ByteDance’s Pico Interactive is getting ready to launch a new line of standalone VR headsets soon looking to compete with Meta, dubbed Pico 4 and Pico 4 Pro. Now a leak has allegedly revealed Pico 4’s controllers, and they look to be a significant step forward in terms of ergonomics.
The news comes courtesy Antony Vitillo, AR/VR developer and editor over at SkarredGhost, who received the images of the controllers from a community member after having initially covered the FCC filing for Pico 4 that popped up late last month. The images appear to be marketing material, or maybe late stage internal photos of actual devices.
Here you can see the button layout, which looks very similar to Quest’s, including a trigger, joystick and A-B buttons. So much is standard nowadays in VR controllers, although Pico seems be switching up the formula a bit.
Provided the images are representative of the actual device, it also seems Pico 4 will optically track its controllers thanks to the inclusion of an infrared tracking ring.
Unlike Quest however, the ring has more of a diagonal design that connects from the top to the base of the device. Here we get a better look at the overall design and additional buttons, including the grip triggers and dual system buttons.
As Vitillo mentions in the SkarredGhost exclusive, previous Pico controllers were much more wand-like, and were very much concentrated on function over form.
Shifting the ring from Quest’s horizonal orientation to more of a vertical swoop may provide better balance to the controller, and may also help users better differentiate when grabbed blindly. Its more gentle curves on the controller face also look less sharp in comparison to Quest’s controllers.
It’s not clear when Pico plans on launching the device, although the allegedly leaked images and very real FCC filing would suggest it’s fairly close.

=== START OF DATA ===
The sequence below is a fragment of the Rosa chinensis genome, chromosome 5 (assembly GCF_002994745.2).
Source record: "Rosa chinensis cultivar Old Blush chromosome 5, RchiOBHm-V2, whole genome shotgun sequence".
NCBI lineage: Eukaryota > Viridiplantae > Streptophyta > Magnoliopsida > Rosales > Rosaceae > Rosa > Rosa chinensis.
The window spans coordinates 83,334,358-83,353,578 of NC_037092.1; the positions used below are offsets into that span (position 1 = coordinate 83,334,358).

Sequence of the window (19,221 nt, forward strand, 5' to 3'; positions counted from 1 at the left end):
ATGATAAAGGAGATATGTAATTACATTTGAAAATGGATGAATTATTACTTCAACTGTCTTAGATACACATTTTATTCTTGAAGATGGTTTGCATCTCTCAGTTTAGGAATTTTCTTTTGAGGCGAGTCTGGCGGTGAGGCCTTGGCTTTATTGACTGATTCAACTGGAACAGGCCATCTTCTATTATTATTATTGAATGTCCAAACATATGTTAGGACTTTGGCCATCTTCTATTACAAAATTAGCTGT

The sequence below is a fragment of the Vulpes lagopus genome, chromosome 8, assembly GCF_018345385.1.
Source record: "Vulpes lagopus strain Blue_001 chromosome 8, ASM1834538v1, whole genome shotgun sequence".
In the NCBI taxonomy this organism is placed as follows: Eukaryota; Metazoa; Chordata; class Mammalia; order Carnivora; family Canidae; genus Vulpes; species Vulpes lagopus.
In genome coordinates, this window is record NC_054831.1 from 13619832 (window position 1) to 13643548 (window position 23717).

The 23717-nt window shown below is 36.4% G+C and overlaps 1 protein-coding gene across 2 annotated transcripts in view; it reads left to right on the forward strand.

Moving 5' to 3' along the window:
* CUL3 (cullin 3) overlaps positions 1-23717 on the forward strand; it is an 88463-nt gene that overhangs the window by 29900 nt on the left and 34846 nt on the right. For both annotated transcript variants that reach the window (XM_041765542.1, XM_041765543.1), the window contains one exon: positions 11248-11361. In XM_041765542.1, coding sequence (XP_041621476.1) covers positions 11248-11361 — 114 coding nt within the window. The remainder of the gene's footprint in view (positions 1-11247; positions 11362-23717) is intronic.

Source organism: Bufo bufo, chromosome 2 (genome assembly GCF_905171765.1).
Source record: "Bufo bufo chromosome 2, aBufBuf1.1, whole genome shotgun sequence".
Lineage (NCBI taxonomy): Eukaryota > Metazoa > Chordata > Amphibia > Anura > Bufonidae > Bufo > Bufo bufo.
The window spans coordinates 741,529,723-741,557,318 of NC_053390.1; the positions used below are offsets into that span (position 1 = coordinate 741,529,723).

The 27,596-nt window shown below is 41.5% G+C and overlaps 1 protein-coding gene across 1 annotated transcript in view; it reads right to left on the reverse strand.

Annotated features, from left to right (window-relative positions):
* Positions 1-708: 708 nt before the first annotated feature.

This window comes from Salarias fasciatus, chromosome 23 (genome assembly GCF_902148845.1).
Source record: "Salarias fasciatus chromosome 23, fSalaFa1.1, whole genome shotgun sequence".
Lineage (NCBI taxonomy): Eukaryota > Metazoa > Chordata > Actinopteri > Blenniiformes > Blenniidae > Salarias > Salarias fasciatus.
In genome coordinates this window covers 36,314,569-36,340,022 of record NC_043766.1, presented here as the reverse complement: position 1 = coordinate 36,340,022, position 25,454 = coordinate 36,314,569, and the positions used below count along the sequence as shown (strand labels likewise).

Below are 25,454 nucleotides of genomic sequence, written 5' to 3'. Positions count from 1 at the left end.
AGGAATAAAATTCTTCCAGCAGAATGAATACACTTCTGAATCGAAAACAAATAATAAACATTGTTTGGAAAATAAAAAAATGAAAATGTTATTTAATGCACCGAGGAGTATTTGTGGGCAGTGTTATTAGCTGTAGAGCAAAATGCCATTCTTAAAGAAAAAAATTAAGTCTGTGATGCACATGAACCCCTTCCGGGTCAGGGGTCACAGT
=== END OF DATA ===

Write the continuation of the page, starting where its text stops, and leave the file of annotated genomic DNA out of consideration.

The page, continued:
Some healthy speculation: both Pico 4 and Pico 4 Pro are said to be identical in specs, however Pico 4 Pro includes eye and face-tracking, which may position the latter to better compete with Meta’s upcoming Project Cambria, or what may be called ‘Quest Pro’. Project Cambria is said to arrive sometime this year, so the clock is ticking.
And Pico probably has high hopes for Pico 4 too, its first consumer headset to come to Meta’s North American stomping grounds. Now that Meta has bumped the price of Quest 2 up by $100, bringing its base 128GB model to $400 and 256GB to $500, it may be pretty well positioned to finally make inroads there. After all, Meta’s plans for the near future so far include raising Quest prices to help stave off growing hardware costs and selling Project Cambria at a price “significantly higher” than $800, which may leave the lower to mid-range open for Pico.
Of course, the missing puzzle piece with VR is almost always content. Owned by TikTok parent company ByteDance, Pico has been on a hiring spree to fill positions related to the company’s AR/VR content producer, Pico Studios.
Provided the company can attract more developers to help fill out its library of games, we just may see the first real competitor against Meta, which thus far has owned the consumer standalone space outside of China thanks to its deep pockets and market momentum as an early pioneer of PC VR headsets.